[SciPy-user] Scipy weave errors: undefined symbols when importing compiled extension

Craig Finch oanjao@yahoo....
Fri Jul 3 13:38:06 CDT 2009

Thank you for the suggestion.  I have some new information, but unfortunately no solution.  I re-built Numpy and Scipy with gcc and gfortran, and did some hacking
to ensure that my Weave extension was also being built with gcc.  I get the same error when I try to import the Weave extension.  I do have some new information that might help--I found that I have other library problems in my Scipy build, rather than a Weave-specific issue.  Here is another manifestation of the problem:

>>> from scipy.interpolate import UnivariateSpline
Traceback (most recent call last):
  File "<stdin>", line 1, in <module>
  File "/home/cfinch/lib/python2.5/site-packages/scipy/interpolate/__init__.py",
 line 13, in <module>
    from rbf import Rbf
  File "/home/cfinch/lib/python2.5/site-packages/scipy/interpolate/rbf.py", line 47, in <module>
    from scipy import linalg
  File "/home/cfinch/lib/python2.5/site-packages/scipy/linalg/__init__.py", line 13, in <module>
    from iterative import *
  File "/home/cfinch/lib/python2.5/site-packages/scipy/linalg/iterative.py", line 5, in <module>
    from scipy.sparse.linalg import isolve
  File "/home/cfinch/lib/python2.5/site-packages/scipy/sparse/__init__.py", line 6, in <module>
    from csr import *
  File "/home/cfinch/lib/python2.5/site-packages/scipy/sparse/csr.py", line 12, in <module>
    from sparsetools import csr_tocsc, csr_tobsr, csr_count_blocks, \
  File "/home/cfinch/lib/python2.5/site-packages/scipy/sparse/sparsetools/__init__.py", line 4, in <module>
    from csr import *
  File "/home/cfinch/lib/python2.5/site-packages/scipy/sparse/sparsetools/csr.py", line 7, in <module>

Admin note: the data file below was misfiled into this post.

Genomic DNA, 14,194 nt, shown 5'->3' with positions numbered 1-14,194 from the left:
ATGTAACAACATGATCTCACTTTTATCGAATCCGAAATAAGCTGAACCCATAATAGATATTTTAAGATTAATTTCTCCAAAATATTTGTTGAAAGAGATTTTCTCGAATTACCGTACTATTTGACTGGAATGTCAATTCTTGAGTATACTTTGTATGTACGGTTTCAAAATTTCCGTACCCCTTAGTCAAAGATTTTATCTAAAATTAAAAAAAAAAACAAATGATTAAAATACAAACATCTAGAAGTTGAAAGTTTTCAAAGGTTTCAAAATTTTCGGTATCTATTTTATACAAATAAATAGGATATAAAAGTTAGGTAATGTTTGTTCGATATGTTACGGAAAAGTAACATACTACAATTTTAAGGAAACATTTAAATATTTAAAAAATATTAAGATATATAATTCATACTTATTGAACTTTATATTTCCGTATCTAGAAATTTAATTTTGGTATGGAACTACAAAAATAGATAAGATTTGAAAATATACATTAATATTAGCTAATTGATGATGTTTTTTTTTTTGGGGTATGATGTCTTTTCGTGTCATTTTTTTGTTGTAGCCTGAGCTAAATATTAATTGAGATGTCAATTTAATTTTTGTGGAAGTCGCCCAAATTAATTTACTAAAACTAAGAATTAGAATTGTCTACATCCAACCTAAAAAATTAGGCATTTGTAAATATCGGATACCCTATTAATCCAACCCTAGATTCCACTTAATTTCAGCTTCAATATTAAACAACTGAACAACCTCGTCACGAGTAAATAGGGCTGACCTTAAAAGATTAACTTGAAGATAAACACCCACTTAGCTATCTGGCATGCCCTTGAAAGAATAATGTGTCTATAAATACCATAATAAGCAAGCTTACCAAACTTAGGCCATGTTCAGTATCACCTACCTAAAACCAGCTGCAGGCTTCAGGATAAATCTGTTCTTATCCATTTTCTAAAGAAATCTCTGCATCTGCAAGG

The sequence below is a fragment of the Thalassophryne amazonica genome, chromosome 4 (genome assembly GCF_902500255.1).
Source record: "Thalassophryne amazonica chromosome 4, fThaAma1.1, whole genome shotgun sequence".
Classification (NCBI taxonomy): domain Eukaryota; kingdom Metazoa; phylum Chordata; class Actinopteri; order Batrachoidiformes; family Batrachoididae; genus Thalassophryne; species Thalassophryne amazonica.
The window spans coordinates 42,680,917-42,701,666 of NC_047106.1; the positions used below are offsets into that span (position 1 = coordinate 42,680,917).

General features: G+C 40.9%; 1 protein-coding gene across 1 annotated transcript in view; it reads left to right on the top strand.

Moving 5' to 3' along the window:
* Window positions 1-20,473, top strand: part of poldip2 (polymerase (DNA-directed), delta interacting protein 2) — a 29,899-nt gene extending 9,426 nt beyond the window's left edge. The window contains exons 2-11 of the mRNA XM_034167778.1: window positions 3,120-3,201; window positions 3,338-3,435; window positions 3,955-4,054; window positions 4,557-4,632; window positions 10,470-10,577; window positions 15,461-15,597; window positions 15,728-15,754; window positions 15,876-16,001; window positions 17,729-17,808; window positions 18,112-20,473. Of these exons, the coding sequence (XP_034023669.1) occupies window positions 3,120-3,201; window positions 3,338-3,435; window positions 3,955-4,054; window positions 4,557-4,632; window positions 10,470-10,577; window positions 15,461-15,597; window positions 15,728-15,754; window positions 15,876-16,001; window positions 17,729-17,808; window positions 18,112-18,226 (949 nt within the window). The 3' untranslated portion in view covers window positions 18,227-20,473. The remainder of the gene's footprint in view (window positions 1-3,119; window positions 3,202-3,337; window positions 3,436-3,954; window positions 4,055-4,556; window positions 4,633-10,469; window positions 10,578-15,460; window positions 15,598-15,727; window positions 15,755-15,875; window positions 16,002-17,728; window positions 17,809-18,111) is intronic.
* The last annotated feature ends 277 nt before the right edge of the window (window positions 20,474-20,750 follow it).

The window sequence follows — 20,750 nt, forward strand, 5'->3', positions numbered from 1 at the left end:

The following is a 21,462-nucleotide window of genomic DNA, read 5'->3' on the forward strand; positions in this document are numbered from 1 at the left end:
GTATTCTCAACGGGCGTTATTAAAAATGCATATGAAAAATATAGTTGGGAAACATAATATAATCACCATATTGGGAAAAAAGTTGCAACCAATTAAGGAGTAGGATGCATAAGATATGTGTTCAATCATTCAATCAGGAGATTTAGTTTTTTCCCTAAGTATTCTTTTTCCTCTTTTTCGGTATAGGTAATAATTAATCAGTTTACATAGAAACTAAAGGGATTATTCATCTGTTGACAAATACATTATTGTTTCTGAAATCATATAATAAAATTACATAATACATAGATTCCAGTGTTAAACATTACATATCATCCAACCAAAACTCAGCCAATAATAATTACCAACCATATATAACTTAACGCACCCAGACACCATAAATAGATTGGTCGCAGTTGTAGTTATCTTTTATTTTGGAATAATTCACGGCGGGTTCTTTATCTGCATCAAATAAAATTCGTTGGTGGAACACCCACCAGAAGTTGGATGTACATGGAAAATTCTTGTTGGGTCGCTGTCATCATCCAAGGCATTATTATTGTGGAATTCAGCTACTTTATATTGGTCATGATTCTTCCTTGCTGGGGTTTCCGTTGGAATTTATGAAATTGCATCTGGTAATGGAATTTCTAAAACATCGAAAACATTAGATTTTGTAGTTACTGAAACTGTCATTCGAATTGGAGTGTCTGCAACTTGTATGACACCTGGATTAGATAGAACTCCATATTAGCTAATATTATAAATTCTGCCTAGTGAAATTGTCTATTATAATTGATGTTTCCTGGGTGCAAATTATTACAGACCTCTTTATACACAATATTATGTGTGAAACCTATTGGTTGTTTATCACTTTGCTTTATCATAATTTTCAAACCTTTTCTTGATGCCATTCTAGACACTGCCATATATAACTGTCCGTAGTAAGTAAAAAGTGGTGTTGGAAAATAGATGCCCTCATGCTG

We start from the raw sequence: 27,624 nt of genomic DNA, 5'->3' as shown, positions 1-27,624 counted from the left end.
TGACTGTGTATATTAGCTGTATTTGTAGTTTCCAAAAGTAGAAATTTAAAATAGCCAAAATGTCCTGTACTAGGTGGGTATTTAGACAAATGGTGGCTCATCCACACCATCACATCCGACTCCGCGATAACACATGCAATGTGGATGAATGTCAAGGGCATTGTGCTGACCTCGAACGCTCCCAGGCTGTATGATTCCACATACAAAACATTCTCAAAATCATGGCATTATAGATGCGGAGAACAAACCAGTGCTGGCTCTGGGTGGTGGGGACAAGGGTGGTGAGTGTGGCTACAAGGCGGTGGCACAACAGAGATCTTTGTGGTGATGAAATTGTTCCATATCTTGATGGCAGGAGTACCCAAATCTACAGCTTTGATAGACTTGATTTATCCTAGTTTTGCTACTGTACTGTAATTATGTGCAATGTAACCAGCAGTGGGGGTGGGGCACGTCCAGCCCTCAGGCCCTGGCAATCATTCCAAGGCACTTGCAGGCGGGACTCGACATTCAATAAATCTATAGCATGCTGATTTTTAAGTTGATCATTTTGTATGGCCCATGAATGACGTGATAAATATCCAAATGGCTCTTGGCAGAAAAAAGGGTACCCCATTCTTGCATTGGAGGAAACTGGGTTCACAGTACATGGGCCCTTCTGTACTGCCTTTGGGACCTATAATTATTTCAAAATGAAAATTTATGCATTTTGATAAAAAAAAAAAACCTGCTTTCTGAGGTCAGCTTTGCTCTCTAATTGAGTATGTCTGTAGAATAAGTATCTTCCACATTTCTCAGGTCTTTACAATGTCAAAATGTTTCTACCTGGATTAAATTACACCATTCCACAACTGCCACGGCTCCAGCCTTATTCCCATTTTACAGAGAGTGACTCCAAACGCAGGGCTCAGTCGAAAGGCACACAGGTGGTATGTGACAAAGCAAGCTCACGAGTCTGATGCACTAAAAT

import _csr
ImportError: /home/cfinch/lib/python2.5/site-packages/scipy/sparse/sparsetools/_csr.so: undefined symbol: __gxx_personality_v0

As far as I know, everything Python-related on this machine has now been built with GNU tools, but something is still broken.  One more thing--Python, Numpy, and Scipy are all locally installed in my /home/cfinch directory because the system Python is frozen at 2.4.  Any more ideas?


----- Original Message ----
From: David Cournapeau <david@ar.media.kyoto-u.ac.jp>
To: Craig Finch <cfinch@ieee.org>; SciPy Users List <scipy-user@scipy.org>
Sent: Friday, July 3, 2009 3:19:36 AM
Subject: Re: [SciPy-user] Scipy weave errors: undefined symbols when importing compiled extension

Craig Finch wrote:
> I have two computers that have almost identical Python installations,
> but one of them has problems with inline Weave code.  Here is a simple
> test script that I am using:
> #!/usr/bin/env python
> from scipy import weave
> input_val = 10
> code=r"""return_val = 10*input_val;"""
> print weave.inline(code, ['input_val'], headers=[], compiler='gcc')
> It runs successfully on one computer with the following configuration:
> Python 2.5.2 (r252:60911, Apr 17 2009, 18:42:17) 
> [GCC 4.1.1 (Gentoo 4.1.1-r3)] on linux2
> Scipy 0.7.0
> Numpy 1.3.0
> On the other computer, it fails with the following message:
> Traceback (most recent call last):
>   File "test.py", line 12, in <module>
>     print weave.inline(code, ['input_val'], headers=[], compiler='gcc')
>   File "/home/cfinch/lib/python2.5/site-packages/scipy/weave/inline_tools.py", line 335, in inline
>     **kw)
>   File "/home/cfinch/lib/python2.5/site-packages/scipy/weave/inline_tools.py", line 468, in compile_function
>     exec 'import ' + module_name
>   File "<string>", line 1, in <module>
> ImportError: /home/cfinch/.python25_compiled/sc_71b2502f9a0b0ca9f89b0cdc7ad3819e0.so: undefined symbol: _ZNSt8ios_base4InitD1Ev
> I used nm to check, and that symbol is indeed present in the compiled .so file.
> The configuration of this computer is:
> Python 2.5.4 (r254:67916, Apr 22 2009, 15:52:10) 
> [GCC 4.1.1 20070105 (Red Hat 4.1.1-52)] on linux2
> Scipy 0.7.0
> Numpy 1.3.0
> One
> complication is that the default compiler on this system is icc, and
> numpy distutils doesn't offer a way to force it to use gcc for
> everything.

Mixing C++ compilers is difficult. Icc goes through great length to be
compatible with g++ on Linux, but it is highly version dependent. In
particular, the C++ library often causes problem, which is the case here
it seems. So you're right that you should use gcc to compile the extension.

One thing you could do is to have a script called icc which calls gcc, I
think this works if the script comes first in your path. That's an
horrible hack, though.




More information about the SciPy-user mailing list